At the hearing, members of the community boards and civic organizations raised questions about the complexity of implementing the law, because each board will have to learn to use the broadcast equipment. Also, funding for the equipment and the ability to webcast from various locations could be problematic for the community boards.
But Queens leaders of local civic organizations that already use the Internet to connect with residents support the bill.
“People don’t come to a meeting because they need to pay a baby sitter to watch their kids,” said Kathy Masi, president of the Glendale Civic Association, which doesn’t hold meetings in person, but is “cyber-civic” by utilizing Facebook. “James Vacca is on the right track. If you can’t get people, because their lives are busy, to bring that meeting on their computer is really great.”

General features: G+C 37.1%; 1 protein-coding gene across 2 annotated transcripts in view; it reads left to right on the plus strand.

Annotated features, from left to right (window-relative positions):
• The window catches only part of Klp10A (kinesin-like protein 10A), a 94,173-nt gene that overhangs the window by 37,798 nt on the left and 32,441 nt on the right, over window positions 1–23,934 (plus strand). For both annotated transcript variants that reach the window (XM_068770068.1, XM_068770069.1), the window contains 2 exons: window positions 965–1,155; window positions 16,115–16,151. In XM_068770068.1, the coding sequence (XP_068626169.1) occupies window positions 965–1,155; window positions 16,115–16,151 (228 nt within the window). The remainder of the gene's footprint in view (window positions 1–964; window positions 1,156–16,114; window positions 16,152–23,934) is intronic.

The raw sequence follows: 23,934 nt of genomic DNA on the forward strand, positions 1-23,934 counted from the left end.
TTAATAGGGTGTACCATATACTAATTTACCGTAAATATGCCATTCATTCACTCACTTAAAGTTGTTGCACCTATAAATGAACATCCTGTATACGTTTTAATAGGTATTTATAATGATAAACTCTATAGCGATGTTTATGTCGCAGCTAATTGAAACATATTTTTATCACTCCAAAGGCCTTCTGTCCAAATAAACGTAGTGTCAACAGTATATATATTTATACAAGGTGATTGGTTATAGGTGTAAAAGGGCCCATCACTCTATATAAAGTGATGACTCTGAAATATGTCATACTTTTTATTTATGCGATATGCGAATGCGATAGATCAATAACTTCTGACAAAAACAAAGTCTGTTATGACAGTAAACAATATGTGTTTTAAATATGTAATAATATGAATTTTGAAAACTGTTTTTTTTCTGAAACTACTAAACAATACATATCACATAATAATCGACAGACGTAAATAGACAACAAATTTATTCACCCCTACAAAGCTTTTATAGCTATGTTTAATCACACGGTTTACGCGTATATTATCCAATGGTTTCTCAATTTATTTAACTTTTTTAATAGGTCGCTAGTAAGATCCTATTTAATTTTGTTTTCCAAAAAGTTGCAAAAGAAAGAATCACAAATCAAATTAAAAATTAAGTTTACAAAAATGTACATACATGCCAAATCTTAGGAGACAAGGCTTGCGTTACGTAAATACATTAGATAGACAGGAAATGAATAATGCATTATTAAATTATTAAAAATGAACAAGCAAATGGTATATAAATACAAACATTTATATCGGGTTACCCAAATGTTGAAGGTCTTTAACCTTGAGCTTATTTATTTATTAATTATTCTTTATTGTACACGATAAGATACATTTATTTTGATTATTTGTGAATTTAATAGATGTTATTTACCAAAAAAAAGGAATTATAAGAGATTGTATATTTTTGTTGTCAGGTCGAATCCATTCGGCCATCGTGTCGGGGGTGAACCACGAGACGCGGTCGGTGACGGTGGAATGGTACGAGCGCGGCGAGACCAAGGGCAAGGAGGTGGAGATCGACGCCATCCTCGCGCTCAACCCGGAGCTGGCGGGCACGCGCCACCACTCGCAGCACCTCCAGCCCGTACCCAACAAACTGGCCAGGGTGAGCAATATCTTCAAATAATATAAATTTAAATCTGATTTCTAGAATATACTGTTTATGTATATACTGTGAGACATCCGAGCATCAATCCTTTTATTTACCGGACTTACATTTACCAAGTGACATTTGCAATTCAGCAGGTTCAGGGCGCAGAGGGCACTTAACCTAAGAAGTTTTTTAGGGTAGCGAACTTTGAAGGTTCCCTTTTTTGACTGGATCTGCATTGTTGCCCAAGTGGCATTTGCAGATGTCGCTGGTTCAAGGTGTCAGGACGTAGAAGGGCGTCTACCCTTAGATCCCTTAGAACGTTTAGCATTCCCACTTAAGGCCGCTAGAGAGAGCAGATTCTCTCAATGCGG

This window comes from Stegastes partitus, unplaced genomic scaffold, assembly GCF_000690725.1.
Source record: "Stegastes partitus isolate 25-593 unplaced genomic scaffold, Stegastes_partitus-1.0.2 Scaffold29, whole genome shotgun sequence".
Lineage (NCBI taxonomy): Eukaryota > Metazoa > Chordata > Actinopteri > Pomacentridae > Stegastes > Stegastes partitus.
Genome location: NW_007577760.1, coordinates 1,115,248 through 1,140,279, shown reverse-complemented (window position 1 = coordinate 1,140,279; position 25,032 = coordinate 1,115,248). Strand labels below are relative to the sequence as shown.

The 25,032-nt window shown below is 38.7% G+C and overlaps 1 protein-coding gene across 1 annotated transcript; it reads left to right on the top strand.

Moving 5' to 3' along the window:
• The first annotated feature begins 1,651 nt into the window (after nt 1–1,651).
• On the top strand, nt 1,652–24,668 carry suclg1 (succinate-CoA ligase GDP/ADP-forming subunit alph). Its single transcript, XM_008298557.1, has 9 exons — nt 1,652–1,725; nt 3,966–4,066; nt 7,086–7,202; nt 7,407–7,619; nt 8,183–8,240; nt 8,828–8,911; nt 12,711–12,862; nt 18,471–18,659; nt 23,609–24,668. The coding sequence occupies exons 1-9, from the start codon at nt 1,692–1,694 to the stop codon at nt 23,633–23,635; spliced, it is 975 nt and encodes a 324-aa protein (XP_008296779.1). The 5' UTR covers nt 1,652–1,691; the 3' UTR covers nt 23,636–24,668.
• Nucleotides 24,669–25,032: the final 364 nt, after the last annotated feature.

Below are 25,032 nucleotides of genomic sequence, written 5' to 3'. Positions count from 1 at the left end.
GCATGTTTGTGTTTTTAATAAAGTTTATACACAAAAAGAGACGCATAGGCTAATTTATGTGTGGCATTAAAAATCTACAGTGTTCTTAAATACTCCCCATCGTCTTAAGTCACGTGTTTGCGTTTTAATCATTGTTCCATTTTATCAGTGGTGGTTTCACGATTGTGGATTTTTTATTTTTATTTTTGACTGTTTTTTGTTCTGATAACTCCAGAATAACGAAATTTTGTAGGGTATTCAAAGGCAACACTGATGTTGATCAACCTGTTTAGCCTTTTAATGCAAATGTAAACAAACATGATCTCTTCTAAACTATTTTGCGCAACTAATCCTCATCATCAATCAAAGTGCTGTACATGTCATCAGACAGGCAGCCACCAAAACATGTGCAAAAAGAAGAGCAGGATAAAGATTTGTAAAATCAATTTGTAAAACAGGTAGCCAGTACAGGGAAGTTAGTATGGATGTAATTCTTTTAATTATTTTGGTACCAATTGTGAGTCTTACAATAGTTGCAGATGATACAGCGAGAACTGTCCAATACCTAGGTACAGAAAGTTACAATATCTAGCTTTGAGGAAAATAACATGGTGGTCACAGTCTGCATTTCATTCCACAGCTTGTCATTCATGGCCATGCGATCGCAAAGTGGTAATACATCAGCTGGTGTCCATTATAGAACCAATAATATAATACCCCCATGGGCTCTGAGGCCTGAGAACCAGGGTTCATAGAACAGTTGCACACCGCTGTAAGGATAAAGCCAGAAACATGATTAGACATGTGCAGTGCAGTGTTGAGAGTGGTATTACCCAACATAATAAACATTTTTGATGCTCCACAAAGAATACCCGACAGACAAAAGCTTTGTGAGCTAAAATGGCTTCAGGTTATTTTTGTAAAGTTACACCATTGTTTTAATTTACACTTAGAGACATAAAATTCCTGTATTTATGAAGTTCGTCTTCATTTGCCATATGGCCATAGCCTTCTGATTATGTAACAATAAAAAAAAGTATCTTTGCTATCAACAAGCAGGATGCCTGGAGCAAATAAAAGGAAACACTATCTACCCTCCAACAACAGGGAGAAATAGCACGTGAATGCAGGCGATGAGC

The bill is still being reviewed in the technology committee.